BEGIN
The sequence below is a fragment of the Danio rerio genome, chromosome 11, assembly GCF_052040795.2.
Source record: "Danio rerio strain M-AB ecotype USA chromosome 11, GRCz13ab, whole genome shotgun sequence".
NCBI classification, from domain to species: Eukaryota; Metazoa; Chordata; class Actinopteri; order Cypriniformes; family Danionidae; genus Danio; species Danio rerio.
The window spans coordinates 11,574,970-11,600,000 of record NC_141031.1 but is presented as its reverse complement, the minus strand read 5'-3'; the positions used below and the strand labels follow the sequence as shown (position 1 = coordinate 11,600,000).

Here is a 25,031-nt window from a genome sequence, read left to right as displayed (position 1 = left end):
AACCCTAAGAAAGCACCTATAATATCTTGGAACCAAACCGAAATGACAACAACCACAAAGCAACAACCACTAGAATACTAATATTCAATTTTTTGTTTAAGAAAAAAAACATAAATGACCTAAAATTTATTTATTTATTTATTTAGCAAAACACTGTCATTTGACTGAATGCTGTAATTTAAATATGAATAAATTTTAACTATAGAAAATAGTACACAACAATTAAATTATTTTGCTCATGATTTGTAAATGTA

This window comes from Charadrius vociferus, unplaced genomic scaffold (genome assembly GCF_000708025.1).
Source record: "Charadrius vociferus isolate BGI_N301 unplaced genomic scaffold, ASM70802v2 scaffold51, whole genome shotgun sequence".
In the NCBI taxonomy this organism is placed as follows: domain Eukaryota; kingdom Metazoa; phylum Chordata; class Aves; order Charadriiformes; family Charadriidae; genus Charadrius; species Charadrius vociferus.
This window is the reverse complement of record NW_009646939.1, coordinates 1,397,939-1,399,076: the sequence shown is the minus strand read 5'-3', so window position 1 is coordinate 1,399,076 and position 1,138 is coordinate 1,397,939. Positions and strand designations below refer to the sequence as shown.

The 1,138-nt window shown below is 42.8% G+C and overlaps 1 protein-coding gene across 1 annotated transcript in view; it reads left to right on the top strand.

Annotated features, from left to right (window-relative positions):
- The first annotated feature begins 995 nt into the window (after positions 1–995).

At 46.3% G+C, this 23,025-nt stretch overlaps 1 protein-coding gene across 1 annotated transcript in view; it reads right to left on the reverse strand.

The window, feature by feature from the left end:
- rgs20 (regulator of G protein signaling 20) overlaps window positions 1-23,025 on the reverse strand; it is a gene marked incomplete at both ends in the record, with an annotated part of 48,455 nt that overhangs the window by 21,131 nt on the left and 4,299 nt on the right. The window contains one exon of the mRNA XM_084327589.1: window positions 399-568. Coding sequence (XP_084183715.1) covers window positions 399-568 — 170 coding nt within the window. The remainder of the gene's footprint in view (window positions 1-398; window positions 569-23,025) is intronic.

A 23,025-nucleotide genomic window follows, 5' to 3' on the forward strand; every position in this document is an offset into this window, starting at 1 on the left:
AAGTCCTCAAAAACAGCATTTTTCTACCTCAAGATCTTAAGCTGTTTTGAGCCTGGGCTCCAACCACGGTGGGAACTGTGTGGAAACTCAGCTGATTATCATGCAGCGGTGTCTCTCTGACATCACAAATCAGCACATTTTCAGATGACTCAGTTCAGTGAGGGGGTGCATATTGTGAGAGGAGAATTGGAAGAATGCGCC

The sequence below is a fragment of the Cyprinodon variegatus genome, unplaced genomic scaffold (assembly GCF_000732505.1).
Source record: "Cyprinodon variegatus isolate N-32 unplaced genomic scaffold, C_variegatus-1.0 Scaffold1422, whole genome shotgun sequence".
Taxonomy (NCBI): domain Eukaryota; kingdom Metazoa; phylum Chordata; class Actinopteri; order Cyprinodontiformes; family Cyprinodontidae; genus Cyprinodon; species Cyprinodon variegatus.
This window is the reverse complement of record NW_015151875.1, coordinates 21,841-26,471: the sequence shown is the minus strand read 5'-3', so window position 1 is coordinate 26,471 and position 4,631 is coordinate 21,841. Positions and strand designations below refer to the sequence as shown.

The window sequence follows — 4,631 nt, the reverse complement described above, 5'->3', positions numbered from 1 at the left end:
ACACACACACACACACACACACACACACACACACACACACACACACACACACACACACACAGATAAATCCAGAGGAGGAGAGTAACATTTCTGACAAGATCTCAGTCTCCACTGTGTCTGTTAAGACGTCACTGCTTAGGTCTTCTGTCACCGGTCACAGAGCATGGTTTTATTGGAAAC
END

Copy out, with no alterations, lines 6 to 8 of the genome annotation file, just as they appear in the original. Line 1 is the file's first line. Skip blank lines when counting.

AACCCTAAGAAAGCACCTATAATATCTTGGAACCAAACCGAAATGACAACAACCACAAAGCAACAACCACTAGAATACTAATATTCAATTTTTTGTTTAAGAAAAAAAACATAAATGACCTAAAATTTATTTATTTATTTATTTAGCAAAACACTGTCATTTGACTGAATGCTGTAATTTAAATATGAATAAATTTTAACTATAGAAAATAGTACACAACAATTAAATTATTTTGCTCATGATTTGTAAATGTA

This window comes from Charadrius vociferus, unplaced genomic scaffold (genome assembly GCF_000708025.1).
Source record: "Charadrius vociferus isolate BGI_N301 unplaced genomic scaffold, ASM70802v2 scaffold51, whole genome shotgun sequence".